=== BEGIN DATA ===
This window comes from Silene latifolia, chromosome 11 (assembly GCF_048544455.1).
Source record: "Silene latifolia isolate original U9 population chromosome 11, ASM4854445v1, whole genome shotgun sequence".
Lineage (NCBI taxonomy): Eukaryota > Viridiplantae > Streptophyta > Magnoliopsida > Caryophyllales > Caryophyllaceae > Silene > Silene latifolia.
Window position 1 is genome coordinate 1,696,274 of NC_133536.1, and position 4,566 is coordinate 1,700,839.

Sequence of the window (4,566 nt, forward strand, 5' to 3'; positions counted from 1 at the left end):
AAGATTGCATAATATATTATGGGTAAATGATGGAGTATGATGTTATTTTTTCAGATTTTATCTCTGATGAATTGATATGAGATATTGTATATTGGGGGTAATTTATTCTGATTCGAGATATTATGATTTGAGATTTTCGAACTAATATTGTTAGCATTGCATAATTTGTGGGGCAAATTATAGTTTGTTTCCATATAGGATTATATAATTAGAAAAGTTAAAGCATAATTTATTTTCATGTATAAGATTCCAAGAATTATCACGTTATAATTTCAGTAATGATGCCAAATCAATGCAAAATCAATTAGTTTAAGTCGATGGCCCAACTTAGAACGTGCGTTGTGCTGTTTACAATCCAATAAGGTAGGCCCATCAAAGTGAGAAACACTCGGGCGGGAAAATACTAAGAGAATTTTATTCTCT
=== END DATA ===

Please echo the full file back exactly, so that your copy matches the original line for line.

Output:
This window comes from Silene latifolia, chromosome 11 (assembly GCF_048544455.1).
Source record: "Silene latifolia isolate original U9 population chromosome 11, ASM4854445v1, whole genome shotgun sequence".
Lineage (NCBI taxonomy): Eukaryota > Viridiplantae > Streptophyta > Magnoliopsida > Caryophyllales > Caryophyllaceae > Silene > Silene latifolia.
Window position 1 is genome coordinate 1,696,274 of NC_133536.1, and position 4,566 is coordinate 1,700,839.

Sequence of the window (4,566 nt, forward strand, 5' to 3'; positions counted from 1 at the left end):
AAGATTGCATAATATATTATGGGTAAATGATGGAGTATGATGTTATTTTTTCAGATTTTATCTCTGATGAATTGATATGAGATATTGTATATTGGGGGTAATTTATTCTGATTCGAGATATTATGATTTGAGATTTTCGAACTAATATTGTTAGCATTGCATAATTTGTGGGGCAAATTATAGTTTGTTTCCATATAGGATTATATAATTAGAAAAGTTAAAGCATAATTTATTTTCATGTATAAGATTCCAAGAATTATCACGTTATAATTTCAGTAATGATGCCAAATCAATGCAAAATCAATTAGTTTAAGTCGATGGCCCAACTTAGAACGTGCGTTGTGCTGTTTACAATCCAATAAGGTAGGCCCATCAAAGTGAGAAACACTCGGGCGGGAAAATACTAAGAGAATTTTATTCTCT